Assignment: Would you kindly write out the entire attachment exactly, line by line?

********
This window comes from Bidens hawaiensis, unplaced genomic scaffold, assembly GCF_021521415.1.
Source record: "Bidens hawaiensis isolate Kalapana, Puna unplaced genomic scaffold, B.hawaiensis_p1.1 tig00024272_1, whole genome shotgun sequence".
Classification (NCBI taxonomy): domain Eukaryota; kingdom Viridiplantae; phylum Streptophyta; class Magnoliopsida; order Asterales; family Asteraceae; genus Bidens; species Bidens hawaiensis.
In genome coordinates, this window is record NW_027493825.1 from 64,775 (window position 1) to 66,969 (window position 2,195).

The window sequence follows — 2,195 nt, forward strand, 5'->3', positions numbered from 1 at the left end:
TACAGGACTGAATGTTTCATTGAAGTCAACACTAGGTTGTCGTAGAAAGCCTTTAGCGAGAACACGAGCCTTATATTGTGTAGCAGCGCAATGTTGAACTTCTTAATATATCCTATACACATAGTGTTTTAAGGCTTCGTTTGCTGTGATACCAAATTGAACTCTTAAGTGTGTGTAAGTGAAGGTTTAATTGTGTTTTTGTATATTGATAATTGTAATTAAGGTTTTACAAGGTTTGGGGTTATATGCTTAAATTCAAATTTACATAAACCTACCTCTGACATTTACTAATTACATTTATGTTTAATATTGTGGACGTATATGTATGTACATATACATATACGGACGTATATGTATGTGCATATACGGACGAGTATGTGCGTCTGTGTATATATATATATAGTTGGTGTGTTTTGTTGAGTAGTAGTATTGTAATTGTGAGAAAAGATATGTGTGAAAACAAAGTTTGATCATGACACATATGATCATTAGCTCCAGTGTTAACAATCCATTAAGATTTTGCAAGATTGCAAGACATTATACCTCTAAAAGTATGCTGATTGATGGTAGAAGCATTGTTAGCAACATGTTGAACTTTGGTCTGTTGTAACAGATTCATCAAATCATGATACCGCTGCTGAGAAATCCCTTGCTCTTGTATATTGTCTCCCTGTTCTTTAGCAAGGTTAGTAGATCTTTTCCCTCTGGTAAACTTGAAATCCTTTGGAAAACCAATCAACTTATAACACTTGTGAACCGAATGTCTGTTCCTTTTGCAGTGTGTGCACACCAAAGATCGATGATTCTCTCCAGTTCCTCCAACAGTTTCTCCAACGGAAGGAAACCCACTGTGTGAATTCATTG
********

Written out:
This window comes from Bidens hawaiensis, unplaced genomic scaffold, assembly GCF_021521415.1.
Source record: "Bidens hawaiensis isolate Kalapana, Puna unplaced genomic scaffold, B.hawaiensis_p1.1 tig00024272_1, whole genome shotgun sequence".
Classification (NCBI taxonomy): domain Eukaryota; kingdom Viridiplantae; phylum Streptophyta; class Magnoliopsida; order Asterales; family Asteraceae; genus Bidens; species Bidens hawaiensis.
In genome coordinates, this window is record NW_027493825.1 from 64,775 (window position 1) to 66,969 (window position 2,195).

The window sequence follows — 2,195 nt, forward strand, 5'->3', positions numbered from 1 at the left end:
TACAGGACTGAATGTTTCATTGAAGTCAACACTAGGTTGTCGTAGAAAGCCTTTAGCGAGAACACGAGCCTTATATTGTGTAGCAGCGCAATGTTGAACTTCTTAATATATCCTATACACATAGTGTTTTAAGGCTTCGTTTGCTGTGATACCAAATTGAACTCTTAAGTGTGTGTAAGTGAAGGTTTAATTGTGTTTTTGTATATTGATAATTGTAATTAAGGTTTTACAAGGTTTGGGGTTATATGCTTAAATTCAAATTTACATAAACCTACCTCTGACATTTACTAATTACATTTATGTTTAATATTGTGGACGTATATGTATGTACATATACATATACGGACGTATATGTATGTGCATATACGGACGAGTATGTGCGTCTGTGTATATATATATATAGTTGGTGTGTTTTGTTGAGTAGTAGTATTGTAATTGTGAGAAAAGATATGTGTGAAAACAAAGTTTGATCATGACACATATGATCATTAGCTCCAGTGTTAACAATCCATTAAGATTTTGCAAGATTGCAAGACATTATACCTCTAAAAGTATGCTGATTGATGGTAGAAGCATTGTTAGCAACATGTTGAACTTTGGTCTGTTGTAACAGATTCATCAAATCATGATACCGCTGCTGAGAAATCCCTTGCTCTTGTATATTGTCTCCCTGTTCTTTAGCAAGGTTAGTAGATCTTTTCCCTCTGGTAAACTTGAAATCCTTTGGAAAACCAATCAACTTATAACACTTGTGAACCGAATGTCTGTTCCTTTTGCAGTGTGTGCACACCAAAGATCGATGATTCTCTCCAGTTCCTCCAACAGTTTCTCCAACGGAAGGAAACCCACTGTGTGAATTCATTG